In recent months, some social media users have threatened #DeleteFacebook, but is someone actually following?
Facebook lost market capitalization of around $ 120 billion on Thursday after corporate management fell short of most analysts. Expectations.
said new users are added more slowly. In Europe alone, since the first quarter when the EU's General Data Protection Regulation entered into force, the company has seen a decline of 3 million daily users. User growth was flat in the US and Canada. This worries analysts that Facebook, the world's largest social network with around 2 billion users, may not be as attractive to users as it used to be.
When British strategy firm Cambridge Analytica first became known Without their permission, millions of Facebook users used their personal information. Many consumers said they were planning to deactivate their accounts. Those who chose to delete Facebook told MarketWatch that they were relieved to be free of the pressure to always have a happy life online. But others said they had difficulty staying in touch with the family and having trouble.
(A Facebook spokesperson said she did not have any additional comment except for the company's earnings report.)
Here's what former users had to say What happened after they deleted or disabled their account:
"It's like a crazy ex who never forgets you"
Jax Austin, a travel video blogger who travels the US in a converted school bus, made the decision to cancel his Facebook post the Cambridge Analytica scandal. But when he tried, it did not work. "They make it so hard it's almost possible to erase it," Austin said. "It's like a crazy ex who never forgets about you."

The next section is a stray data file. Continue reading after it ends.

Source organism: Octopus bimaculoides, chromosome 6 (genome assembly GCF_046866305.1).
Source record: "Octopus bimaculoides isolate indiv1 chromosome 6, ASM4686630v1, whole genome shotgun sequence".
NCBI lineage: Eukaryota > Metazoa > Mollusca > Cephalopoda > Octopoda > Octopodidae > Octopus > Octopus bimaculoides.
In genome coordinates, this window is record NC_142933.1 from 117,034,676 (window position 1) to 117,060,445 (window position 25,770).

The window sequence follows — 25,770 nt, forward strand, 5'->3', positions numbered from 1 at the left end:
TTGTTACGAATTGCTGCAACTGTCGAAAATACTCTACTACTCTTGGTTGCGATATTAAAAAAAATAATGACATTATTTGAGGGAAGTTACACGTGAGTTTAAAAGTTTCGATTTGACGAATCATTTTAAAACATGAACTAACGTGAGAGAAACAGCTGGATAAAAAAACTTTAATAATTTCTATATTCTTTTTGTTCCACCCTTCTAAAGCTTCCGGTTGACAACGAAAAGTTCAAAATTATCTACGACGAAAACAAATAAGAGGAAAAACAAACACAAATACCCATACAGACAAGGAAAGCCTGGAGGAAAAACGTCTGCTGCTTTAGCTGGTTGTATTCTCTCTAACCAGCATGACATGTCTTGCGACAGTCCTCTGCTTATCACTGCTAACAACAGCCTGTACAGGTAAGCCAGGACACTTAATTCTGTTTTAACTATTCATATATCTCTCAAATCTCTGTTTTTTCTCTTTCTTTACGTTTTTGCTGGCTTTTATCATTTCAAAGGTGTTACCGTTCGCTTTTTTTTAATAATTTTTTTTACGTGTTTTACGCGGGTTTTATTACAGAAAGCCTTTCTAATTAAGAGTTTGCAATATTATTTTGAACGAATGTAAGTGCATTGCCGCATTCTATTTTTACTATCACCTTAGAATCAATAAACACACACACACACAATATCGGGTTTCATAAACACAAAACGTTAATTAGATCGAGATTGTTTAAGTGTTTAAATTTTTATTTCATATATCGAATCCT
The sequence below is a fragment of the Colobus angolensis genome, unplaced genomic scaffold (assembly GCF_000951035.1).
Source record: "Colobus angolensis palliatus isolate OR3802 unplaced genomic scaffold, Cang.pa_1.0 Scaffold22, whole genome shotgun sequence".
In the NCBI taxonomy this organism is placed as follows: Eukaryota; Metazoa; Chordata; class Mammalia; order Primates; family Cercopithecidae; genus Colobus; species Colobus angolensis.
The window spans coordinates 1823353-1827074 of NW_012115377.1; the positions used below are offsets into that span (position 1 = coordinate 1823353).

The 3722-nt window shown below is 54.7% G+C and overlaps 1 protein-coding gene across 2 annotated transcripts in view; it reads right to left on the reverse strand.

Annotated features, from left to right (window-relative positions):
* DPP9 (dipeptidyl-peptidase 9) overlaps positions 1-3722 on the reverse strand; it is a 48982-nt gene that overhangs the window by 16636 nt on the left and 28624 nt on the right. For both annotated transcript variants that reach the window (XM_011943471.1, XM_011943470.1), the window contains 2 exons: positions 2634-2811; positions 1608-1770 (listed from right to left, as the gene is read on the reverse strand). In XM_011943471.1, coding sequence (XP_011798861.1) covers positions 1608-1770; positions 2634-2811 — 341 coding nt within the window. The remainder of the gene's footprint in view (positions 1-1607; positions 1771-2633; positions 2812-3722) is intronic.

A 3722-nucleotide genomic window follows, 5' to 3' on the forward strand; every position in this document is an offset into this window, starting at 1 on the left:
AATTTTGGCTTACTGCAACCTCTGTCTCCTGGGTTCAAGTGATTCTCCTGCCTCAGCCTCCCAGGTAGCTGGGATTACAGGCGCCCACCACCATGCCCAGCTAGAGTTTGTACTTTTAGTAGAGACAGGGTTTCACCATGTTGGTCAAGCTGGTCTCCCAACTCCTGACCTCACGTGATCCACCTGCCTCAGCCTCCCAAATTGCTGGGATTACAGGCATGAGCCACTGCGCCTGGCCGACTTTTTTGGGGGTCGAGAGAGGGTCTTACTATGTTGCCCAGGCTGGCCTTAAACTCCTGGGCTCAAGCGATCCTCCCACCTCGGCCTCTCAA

and Hinge, and services like Spotify
can all use Facebook to create user profiles.
Austin's Facebook account has been linked to the free web service If This Then That, which has released YouTube
Videos automatically on his Facebook profile. Austin decided not to log in to Facebook and turned his account into a fan page.
"So much of social life is connected to Facebook"
When Allen Watson, 32, a freelance writer from South Carolina, deleted his Facebook account, his mother was the disappointment of his Facebook friends. "That's how she kept in contact with me," Watson said. "She wants to show the things that I do."
Jillian Clemmons, an Los Angeles-based artist and astrologer, usually found that people supported her decision. But she met with hostility. "People are really defensive and see such a decision almost as an attack on them," she said. "In a way, it's as if meat-eaters are constantly complaining about vegetarians, they feel guilty and break off first."
Do not miss: Your Facebook "cult" will not stop you
Anastasia Ashman, 53, a consultant for start-ups and investors living in San Francisco, said she left Facebook when she was uncomfortable with the Cambridge Analytica scandal. A tweet, in particular by expert on national security John Schindler convinced her to go